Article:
“Amelia, on the other hand, started out not with the intention of winning Jeopardy, but with the pure intention of answering the question posed by Alan Turing in 1950 – can machines think?”

While most ‘smart machines’ require humans to adapt their behaviour in order to interact with them, Amelia is intelligent enough to interact like a human herself. She speaks more than 20 languages, and her core knowledge of a process needs only to be learned once for her to be able to communicate with customers in their language.

Amelia has already been trialled within a number of Fortune 1000 companies, in areas such as manning technology help desks, procurement processing, financial trading operations support and providing expert advice for field engineers.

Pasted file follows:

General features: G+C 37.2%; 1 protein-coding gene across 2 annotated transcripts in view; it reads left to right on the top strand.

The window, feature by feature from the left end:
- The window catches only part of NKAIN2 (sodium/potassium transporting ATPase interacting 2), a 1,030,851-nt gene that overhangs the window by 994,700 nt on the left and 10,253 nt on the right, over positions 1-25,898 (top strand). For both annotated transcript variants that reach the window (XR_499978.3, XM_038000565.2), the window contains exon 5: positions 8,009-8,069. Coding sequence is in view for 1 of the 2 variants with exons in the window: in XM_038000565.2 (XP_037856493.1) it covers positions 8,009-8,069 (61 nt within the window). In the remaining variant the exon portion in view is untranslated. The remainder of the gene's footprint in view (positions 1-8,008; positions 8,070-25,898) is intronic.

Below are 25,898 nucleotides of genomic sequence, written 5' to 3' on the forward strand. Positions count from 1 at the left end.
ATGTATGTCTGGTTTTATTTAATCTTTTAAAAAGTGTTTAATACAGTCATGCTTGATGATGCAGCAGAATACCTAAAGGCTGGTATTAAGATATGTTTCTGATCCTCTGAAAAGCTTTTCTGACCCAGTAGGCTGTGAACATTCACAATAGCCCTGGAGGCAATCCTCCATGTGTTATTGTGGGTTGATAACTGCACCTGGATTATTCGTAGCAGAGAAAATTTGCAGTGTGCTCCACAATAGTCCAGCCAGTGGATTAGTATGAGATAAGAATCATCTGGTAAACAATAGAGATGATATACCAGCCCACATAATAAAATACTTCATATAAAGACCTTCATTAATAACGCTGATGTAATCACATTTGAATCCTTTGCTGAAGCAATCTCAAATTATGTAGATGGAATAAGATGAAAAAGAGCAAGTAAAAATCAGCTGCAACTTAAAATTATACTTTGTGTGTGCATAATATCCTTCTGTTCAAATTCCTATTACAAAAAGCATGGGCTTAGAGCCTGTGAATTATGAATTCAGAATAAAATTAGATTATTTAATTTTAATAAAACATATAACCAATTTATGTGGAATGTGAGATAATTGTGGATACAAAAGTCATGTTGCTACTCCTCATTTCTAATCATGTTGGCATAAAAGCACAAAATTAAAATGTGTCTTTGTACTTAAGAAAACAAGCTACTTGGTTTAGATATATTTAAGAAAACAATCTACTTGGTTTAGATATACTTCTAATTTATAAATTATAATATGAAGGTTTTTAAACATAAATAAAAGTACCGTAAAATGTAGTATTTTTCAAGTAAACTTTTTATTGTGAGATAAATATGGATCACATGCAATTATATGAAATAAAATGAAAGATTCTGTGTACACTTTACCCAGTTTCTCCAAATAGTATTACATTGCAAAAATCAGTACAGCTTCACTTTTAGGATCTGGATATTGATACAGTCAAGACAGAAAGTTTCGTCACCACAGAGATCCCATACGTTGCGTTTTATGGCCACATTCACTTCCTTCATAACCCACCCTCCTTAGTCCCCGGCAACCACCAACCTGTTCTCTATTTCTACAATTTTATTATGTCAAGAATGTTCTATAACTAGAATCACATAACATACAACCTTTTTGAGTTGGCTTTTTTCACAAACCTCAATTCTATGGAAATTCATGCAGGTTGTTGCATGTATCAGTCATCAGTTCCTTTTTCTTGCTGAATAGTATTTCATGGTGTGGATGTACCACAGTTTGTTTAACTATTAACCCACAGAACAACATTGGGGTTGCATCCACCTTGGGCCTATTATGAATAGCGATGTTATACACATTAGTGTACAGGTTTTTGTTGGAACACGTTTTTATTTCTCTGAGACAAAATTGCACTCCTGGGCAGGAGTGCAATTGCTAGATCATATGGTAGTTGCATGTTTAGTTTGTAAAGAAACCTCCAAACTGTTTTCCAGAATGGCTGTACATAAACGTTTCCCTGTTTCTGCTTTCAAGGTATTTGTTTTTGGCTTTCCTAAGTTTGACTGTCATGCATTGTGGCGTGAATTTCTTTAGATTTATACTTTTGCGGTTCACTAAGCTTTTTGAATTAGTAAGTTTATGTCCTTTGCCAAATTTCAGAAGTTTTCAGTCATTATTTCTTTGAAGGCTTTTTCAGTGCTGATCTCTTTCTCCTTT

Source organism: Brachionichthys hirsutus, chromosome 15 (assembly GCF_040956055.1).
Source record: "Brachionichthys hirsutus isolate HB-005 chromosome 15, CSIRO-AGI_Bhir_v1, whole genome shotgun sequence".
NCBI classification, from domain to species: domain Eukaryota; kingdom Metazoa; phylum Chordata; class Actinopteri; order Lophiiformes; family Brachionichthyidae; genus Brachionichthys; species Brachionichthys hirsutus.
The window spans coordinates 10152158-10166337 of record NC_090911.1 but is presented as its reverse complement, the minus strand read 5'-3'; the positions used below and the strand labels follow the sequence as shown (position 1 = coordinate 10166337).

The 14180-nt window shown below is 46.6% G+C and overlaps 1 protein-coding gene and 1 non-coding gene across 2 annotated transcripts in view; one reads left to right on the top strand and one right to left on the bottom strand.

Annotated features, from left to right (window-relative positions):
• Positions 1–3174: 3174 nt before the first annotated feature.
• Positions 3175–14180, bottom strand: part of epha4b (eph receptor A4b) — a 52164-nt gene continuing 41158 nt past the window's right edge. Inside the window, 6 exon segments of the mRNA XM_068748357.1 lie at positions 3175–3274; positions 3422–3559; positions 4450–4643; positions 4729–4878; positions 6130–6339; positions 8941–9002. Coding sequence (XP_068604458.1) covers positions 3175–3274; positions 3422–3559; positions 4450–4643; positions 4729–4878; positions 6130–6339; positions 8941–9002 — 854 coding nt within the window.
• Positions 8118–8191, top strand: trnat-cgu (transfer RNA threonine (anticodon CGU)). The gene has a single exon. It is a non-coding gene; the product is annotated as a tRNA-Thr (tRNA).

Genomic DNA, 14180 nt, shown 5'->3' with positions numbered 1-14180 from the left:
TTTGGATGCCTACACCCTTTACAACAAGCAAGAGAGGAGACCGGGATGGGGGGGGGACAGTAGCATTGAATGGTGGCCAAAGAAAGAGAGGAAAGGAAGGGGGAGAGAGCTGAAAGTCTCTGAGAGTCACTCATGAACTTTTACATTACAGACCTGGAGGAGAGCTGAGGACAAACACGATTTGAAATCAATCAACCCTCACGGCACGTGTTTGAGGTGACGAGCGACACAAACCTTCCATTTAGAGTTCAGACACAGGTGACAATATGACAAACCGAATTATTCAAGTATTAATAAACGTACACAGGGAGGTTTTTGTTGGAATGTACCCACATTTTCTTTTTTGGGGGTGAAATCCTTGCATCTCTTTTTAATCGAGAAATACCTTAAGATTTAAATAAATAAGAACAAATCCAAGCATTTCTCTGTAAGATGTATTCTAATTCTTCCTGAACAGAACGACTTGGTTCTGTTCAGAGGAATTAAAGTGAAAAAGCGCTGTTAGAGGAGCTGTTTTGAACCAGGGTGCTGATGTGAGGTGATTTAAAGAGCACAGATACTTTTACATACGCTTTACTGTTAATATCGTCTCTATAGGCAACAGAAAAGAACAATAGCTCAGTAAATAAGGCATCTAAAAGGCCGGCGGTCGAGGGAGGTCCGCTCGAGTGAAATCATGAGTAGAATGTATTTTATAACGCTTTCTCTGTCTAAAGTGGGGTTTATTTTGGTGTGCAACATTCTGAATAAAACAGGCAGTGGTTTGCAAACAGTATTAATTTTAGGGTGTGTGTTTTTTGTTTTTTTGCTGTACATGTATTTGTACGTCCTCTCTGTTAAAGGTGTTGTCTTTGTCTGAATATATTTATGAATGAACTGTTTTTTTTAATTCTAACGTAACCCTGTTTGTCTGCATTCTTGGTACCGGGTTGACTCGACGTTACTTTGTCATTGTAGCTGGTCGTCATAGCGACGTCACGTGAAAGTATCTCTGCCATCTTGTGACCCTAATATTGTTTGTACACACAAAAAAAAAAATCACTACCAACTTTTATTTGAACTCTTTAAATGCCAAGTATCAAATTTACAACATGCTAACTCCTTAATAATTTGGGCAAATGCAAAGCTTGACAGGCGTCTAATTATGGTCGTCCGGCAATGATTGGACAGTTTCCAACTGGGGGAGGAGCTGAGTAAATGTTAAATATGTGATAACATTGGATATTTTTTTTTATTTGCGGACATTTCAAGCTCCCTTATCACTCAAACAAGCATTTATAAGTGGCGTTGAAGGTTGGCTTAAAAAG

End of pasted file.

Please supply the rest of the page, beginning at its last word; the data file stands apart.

In each of these environments, she has learnt not only from reading existing manuals and situational context but also by observing and working with her human colleagues and discerning for herself a map of the business processes being followed.


From DSC:

  • How does the trend towards more powerful, capable Artificial Intelligence (AI) applications and services affect what we should be teaching our students?
  • How should our curricula change/adapt to these trends?
  • How should employees reinvent themselves and protect their futures?

Part of me thinks, “This is some scary stuff!”   Another part of me reflects on who is controlling such powerful technologies and wondering how such technologies are going to be used.  One thing’s for sure, we better hope that the people controlling these technologies care about other human beings.  It isn’t just minds that are involved here.  Most assuredly, hearts are involved here as well.

Addendum on 10/2/14: